Every few centuries, we seem to pass through an "Alice in Wonderland's mirror" and enter a world radically different from the one we left. In the past we adjusted old theories and methods of ministry to a changing world. Today we do not need old theories and methods. We need new kinds of ministers and missionaries who learn to think in new ways, to exegete their social and cultural contexts as well as others, and faithfully communicate the Gospel to our new world. Most of us leave seminary with a deep understanding of the Gospel, but with few ways to exegete humans. The message we preach often touches the surface of people's lives but does not transform them deeply. We must develop more effective methods of understanding and go deeper to understand the central questions people are facing. We need to show them that the Gospel provides definitive answers to their felt needs and their deep theological needs. In other words, we need theologians and missionaries who do both theological and anthropological reflections on the human scene more deeply and who learn how to incarnate faithfully the Gospel in contemporary human contexts.

Our Unchanging Lord
In our fractured, changing world, the great news is that Jesus Christ, the lord of all history, and the commander in world mission is the same today as he was with Adam, Moses and David. He is the Lord who took on human flesh to bring us salvation, and a new creation.

We who have walked before, commend you into God's hand. We have lived in changing worlds, and have experienced our Lord's faithfulness and constancy throughout our lives. If you asked us: if we had the chance would we live differently, I know most of us would say no, not at the deepest levels of our lives. As we grow old, we can look back at the story, "the plot" of our lives, and see that God has been writing a drama in our years of living. When we were young we sometimes saw our life stories as detective stories, as mysteries, as tragedies, possibly as comedies, but in looking back we realize that these are great Love Stories. He who created us is coming back to bring us home as his bride.

Our Challenge to You
We who have gone before today charge you in the presence of God and Christ Jesus: be ready to minister in season and out of season; reproving, rebuking and exhorting with complete patience and teaching. Like Paul we encourage you to share the Gospel you have heard among us at TEDS and TGS with the world. YOU are already the leaders of the world church in the 21st century. Remember, central to your task is to train leaders who will, in turn, train leaders—not followers. Remember that God is writing a story in your lives as you minister in his kingdom, but your story takes on meaning because it is part of an eternal story. Paul received that Gospel and passed it on to Timothy, who passed it on to those who followed . That Gospel has come down through the centuries through our spiritual genealogy, and we must pass it on to those who follow us. When Christ returns, he will continue establishing his eternal reign of peace, justice and love over the universe.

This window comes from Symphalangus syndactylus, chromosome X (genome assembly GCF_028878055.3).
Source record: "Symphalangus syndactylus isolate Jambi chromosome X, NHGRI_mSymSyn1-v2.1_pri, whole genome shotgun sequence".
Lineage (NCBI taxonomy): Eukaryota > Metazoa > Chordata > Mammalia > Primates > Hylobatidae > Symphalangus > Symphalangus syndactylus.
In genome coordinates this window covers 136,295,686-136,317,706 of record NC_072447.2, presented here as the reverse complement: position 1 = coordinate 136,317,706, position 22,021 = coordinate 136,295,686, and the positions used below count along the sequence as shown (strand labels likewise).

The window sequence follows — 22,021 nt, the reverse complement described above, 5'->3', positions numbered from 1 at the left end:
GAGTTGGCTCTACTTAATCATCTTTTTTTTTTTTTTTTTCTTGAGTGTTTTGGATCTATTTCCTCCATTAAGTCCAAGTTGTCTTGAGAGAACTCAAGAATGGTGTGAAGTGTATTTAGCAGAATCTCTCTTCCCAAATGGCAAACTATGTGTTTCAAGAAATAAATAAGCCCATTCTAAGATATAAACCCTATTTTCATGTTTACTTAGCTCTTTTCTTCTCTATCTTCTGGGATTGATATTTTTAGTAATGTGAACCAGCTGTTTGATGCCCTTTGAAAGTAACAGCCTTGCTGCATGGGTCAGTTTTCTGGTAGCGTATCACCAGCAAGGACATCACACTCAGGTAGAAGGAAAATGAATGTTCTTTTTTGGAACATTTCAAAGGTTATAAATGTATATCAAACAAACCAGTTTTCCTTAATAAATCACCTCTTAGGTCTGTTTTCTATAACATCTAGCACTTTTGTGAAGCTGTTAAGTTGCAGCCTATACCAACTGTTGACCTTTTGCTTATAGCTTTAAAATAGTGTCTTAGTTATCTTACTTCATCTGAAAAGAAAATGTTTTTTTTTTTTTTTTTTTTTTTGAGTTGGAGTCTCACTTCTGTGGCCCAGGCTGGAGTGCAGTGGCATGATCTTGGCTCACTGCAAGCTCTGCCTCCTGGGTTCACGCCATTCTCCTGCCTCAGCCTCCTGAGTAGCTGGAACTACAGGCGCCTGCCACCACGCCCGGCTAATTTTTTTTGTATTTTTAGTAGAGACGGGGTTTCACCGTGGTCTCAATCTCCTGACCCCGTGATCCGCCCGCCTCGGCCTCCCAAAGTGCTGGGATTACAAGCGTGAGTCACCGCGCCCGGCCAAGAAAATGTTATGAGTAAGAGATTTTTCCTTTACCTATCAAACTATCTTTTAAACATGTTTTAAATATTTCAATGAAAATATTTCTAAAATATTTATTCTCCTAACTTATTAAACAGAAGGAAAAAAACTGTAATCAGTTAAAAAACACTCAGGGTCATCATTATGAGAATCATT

Paul G. Hiebert was distinguished professor of mission and anthropology at Trinity Evangelical Divinity School in Deerfield, Illinois. He began teaching at Trinity in 1990. He went to be with the Lord on Sunday, March 11, 2007.

After spending three years as pastor, Dr. Hiebert served for six years with the Mennonite Brethren Board of Missions and Services in India. During that time he was principal of Bethany Bible School and College. Since then, he has taught anthropology at Kansas State University in Manhattan, Kansas, and the University of Washington in Seattle, Washington, and anthropology and missions at Fuller Theological Seminary. Dr. Hiebert also taught as a visiting professor at Mennonite Brethren Seminary and the University of Wisconsin. He was Fulbright visiting professor at Osmania University in India for one year.

Dr. Hiebert earned the Doctor of Philosophy and the Master of Arts in anthropology from the University of Minnesota; the Master of Arts in missions from Mennonite Brethren Biblical Seminary; and the Bachelor of Arts in Bible and history from Tabor College.

Dr. Hiebert's areas of expertise include anthropology, missions, South Asia, folk religions, urban ministries, anthropological research methods, and Hinduism. He is a member of the Association of Asian Studies, the American Anthropological Association, and the Association of Professors of Mission.

Dr. Hiebert has published numerous articles, book reviews, and books in both anthropology and missions. Among his books in anthropology are Konduru: Structure and Integration in a South Indian Village (Univ. of Minnesota Press) and Cultural Anthropology (J.B. Lippincott 1976). Among his books in missions are Case Studies in Missions (written with his wife; Baker 1987), Anthropological Insights for Missionaries (Baker 1985), Anthropological Reflections on Missiological Issues (Baker 1995), and numerous chapters and essays in other volumes. Most recently, he coauthored Incarnational Ministry with his daughter, Eloise Hiebert Meneses (Baker 1996).